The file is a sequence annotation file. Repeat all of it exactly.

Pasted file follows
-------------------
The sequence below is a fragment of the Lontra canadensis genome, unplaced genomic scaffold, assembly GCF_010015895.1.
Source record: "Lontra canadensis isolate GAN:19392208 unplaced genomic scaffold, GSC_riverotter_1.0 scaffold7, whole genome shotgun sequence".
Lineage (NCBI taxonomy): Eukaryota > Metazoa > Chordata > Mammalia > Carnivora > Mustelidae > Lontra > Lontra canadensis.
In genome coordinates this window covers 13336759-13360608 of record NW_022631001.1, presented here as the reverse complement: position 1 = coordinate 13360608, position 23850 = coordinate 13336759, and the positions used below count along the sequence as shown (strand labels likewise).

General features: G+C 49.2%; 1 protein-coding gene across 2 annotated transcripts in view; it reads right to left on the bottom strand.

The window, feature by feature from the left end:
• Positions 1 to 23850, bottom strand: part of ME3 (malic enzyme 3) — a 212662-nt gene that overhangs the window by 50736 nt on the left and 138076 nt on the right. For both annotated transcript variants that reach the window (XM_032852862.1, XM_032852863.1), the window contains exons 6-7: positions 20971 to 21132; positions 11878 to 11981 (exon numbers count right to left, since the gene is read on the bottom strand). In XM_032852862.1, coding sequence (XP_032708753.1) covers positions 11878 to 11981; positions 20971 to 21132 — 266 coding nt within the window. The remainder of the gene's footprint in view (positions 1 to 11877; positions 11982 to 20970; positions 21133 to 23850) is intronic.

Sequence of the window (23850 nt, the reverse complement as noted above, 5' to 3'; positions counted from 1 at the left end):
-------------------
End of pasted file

The sequence below is a fragment of the Lontra canadensis genome, unplaced genomic scaffold, assembly GCF_010015895.1.
Source record: "Lontra canadensis isolate GAN:19392208 unplaced genomic scaffold, GSC_riverotter_1.0 scaffold7, whole genome shotgun sequence".
Lineage (NCBI taxonomy): Eukaryota > Metazoa > Chordata > Mammalia > Carnivora > Mustelidae > Lontra > Lontra canadensis.
In genome coordinates this window covers 13336759-13360608 of record NW_022631001.1, presented here as the reverse complement: position 1 = coordinate 13360608, position 23850 = coordinate 13336759, and the positions used below count along the sequence as shown (strand labels likewise).

General features: G+C 49.2%; 1 protein-coding gene across 2 annotated transcripts in view; it reads right to left on the bottom strand.

The window, feature by feature from the left end:
• Positions 1 to 23850, bottom strand: part of ME3 (malic enzyme 3) — a 212662-nt gene that overhangs the window by 50736 nt on the left and 138076 nt on the right. For both annotated transcript variants that reach the window (XM_032852862.1, XM_032852863.1), the window contains exons 6-7: positions 20971 to 21132; positions 11878 to 11981 (exon numbers count right to left, since the gene is read on the bottom strand). In XM_032852862.1, coding sequence (XP_032708753.1) covers positions 11878 to 11981; positions 20971 to 21132 — 266 coding nt within the window. The remainder of the gene's footprint in view (positions 1 to 11877; positions 11982 to 20970; positions 21133 to 23850) is intronic.

Sequence of the window (23850 nt, the reverse complement as noted above, 5' to 3'; positions counted from 1 at the left end):